The population of each colony increases exponentially

n(a) = noexp(ra)

After substituting these functions b(x) and n(a) into the traveling wave equation, we get the following equation

where V = v/xmax is the relative rate of population spread. This equation can be solved numerically for V; and then the rate of spread is estinmated as v = V xmax.

This model can be used to predict how barrier zones (where isolated colonies are detected and eradicated) reduce the rate of population spread. We will assume that the barrier zone is placed in the transition zone at some particular distance from the population front. Because new colonies are eradicated in the barrier zone, we can set the colony establishment rate, b(x), equal to zero within the barrier zone as it is shown in the figure below

If this new function b(x) is used with the traveling wave equation, we get the rate of spread with the barrier zone. The figure below shows the effect of barrier zone on the rate of population spread. Relative width of the barrier zone is measured as its proportion from the width of the transition zone. Relative reduction of population spread is measured as 1 minus the ratio of population spread rate with the barrier zone to the maximum rate of population spread (without barrier zone).

This model predicted that barrier zones used in the Slow-the-Spread project should reduce the rate of gypsy moth spread by 54%. This prediction was close to the 59% reduction in the rate of gypsy moth spread in Central Appalachian Mountains observed since 1990 (when the strategy of eradicating isolated colonied has been started).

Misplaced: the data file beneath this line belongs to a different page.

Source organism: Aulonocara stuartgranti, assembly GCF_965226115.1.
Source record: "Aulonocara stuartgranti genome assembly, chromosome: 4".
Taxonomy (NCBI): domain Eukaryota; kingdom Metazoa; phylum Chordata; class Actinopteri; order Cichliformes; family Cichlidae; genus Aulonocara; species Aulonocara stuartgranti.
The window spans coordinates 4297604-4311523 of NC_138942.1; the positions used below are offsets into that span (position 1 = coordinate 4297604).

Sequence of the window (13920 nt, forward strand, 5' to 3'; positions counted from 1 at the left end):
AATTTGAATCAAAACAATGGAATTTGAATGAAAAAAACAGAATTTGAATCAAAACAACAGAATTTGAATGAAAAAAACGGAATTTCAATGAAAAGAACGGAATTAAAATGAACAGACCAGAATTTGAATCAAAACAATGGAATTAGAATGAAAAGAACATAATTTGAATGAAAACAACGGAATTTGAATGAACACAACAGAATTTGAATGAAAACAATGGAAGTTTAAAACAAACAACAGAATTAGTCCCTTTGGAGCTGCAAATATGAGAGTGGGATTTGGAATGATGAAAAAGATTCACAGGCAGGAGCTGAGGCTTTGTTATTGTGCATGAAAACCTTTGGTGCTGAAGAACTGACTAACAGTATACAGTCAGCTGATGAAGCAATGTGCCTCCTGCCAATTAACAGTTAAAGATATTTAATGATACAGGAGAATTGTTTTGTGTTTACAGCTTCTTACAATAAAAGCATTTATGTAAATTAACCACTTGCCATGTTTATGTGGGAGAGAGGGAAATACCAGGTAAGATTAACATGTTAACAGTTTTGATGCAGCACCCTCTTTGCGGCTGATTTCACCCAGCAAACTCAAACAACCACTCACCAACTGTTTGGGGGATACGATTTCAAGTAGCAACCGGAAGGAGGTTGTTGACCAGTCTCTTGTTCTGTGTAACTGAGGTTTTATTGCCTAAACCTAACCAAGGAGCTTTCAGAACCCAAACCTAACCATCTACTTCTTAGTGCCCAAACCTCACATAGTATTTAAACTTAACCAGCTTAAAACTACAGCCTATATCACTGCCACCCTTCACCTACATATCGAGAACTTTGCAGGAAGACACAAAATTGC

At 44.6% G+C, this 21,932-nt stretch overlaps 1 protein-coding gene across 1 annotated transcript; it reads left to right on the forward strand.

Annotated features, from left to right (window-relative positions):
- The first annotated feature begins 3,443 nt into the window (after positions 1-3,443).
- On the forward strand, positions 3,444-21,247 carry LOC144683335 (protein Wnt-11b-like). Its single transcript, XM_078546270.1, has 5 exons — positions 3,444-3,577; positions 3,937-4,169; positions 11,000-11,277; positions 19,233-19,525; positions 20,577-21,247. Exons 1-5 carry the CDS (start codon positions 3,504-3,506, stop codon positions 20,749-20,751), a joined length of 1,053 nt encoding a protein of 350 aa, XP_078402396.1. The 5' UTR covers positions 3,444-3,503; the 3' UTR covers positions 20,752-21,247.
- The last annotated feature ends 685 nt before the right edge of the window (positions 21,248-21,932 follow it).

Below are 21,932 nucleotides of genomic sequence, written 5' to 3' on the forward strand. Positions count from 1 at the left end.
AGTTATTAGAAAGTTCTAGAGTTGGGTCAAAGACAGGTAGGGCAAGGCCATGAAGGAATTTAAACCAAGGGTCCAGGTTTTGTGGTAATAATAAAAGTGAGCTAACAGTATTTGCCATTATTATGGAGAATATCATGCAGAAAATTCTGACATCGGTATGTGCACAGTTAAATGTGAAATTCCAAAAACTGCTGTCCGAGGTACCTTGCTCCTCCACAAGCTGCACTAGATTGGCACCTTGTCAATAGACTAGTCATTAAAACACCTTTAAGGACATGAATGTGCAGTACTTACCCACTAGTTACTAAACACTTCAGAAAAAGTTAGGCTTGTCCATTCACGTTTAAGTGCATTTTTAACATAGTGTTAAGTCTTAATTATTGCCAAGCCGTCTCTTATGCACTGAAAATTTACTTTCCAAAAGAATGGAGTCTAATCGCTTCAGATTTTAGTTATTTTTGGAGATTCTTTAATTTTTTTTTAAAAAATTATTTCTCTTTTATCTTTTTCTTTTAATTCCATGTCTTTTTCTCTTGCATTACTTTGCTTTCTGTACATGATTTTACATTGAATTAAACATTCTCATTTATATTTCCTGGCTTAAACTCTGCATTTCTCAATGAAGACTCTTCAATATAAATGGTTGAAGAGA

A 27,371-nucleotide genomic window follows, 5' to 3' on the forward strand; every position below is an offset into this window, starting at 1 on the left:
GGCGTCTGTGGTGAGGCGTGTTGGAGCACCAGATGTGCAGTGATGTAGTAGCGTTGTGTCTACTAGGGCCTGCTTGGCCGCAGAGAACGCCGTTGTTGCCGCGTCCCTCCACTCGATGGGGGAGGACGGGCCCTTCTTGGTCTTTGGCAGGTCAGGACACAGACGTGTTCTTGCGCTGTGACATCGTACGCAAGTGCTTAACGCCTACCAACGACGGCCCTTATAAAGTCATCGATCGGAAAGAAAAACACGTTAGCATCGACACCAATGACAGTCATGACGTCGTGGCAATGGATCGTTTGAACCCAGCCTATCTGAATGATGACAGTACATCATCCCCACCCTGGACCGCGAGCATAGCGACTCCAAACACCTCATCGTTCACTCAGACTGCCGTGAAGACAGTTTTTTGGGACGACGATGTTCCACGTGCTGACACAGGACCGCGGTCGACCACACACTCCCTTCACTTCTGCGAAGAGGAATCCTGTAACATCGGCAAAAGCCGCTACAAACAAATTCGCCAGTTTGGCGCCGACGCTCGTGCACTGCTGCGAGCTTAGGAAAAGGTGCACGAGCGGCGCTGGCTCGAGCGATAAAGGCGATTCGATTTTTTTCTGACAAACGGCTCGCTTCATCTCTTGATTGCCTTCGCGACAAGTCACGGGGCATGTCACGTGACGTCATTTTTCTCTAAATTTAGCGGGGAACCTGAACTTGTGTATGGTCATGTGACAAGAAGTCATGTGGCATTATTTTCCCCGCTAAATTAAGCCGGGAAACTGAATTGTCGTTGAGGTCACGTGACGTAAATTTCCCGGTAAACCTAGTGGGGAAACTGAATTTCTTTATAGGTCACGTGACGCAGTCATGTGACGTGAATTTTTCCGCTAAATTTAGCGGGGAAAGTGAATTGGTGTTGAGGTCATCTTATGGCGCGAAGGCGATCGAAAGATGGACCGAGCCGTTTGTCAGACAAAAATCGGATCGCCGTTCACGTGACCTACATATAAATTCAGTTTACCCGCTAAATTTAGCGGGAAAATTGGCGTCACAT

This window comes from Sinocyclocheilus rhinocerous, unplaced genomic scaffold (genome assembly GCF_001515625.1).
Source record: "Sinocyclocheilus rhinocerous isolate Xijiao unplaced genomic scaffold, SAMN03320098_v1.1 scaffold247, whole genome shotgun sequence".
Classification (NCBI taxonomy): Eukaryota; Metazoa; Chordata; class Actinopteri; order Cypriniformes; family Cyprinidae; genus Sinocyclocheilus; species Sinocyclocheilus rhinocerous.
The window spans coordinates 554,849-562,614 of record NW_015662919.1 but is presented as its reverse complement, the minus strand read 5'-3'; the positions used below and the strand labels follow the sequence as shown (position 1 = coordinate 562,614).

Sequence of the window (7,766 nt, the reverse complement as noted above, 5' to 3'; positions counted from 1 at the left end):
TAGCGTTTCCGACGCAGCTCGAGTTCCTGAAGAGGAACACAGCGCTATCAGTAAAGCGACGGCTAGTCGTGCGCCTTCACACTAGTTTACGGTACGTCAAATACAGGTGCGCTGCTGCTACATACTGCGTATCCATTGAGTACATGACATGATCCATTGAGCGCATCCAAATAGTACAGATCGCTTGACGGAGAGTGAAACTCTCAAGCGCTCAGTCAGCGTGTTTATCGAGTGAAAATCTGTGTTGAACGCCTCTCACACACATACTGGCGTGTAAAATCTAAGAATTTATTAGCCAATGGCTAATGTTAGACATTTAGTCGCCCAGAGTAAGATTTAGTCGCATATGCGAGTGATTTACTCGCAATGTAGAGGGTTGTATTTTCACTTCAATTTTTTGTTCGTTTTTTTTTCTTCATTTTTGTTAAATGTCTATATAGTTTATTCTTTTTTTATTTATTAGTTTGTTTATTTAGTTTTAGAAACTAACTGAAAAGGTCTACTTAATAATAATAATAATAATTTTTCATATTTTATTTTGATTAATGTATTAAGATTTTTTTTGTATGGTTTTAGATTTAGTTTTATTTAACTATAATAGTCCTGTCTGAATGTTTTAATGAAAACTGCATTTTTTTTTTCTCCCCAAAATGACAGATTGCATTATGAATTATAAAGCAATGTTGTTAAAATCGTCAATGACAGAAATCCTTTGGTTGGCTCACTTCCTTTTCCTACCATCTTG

Cellular automata models of stratified dispersal

Cellular automata is a grid of cells (usually in a 2-dimensional space), in which each cell is characterized by a particular state. Dynamics of each cell is defined by transition rules which specify the future state of a cell as a function of its previous state and the state of neighboring cells. Traditional cellular automata considered close neighborhood cells only. However, in ecological applications it is convenient to consider more distant neighborhoods within specified distance from the cell.

The figure above shows 3 basic rules for the dynamics of cellular automata that simulates stratified dispersal:
  1. Stochastic long-distance jumps
  2. Continous local dispersal
  3. Population growth (population numbers are multiplied by R)
Results of cellular automata simulation for several sequential time steps are shown at the right figure. It is seen how isolated colonies become established, grow, and then coalesce. This model was used for prediction of barrier-zone effect on the rate of population spread and the results were similar to those obtained with the metapopulation model..


Sharov, A. A., and A. M. Liebhold. 1998. Model of slowing the spread of gypsy moth (Lepidoptera: Lymantriidae) with a barrier zone. Ecol. Appl. 8: 1170-1179. Get a reprint! (PDF)
Sharov, A. A., and A. M. Liebhold. 1998. Bioeconomics of managing the spread of exotic pest species with barrier zones. Ecol. Appl. 8: 833-845.
Get a reprint! (PDF)
Sharov, A. A., and A. M. Liebhold. 1998. Quantitative analysis of gypsy moth spread in the Central Appalachians. Pp: 99-110. In: J. Braumgartner, P. Brandmayer and B.F.J. Manly [eds.], Population and Community Ecology for Insect Management and Conservation. Balkema, Rotterdam.
Get a reprint! (PDF)
Sharov, A. A., A. M. Liebhold and E. A. Roberts. 1998. Optimizing the use of barrier zones to slow the spread of gypsy moth (Lepidoptera: Lymantriidae) in North America. J. Econ. Entomol. 91: 165-174.
Get a reprint! (PDF)

Alexei Sharov 7/6/99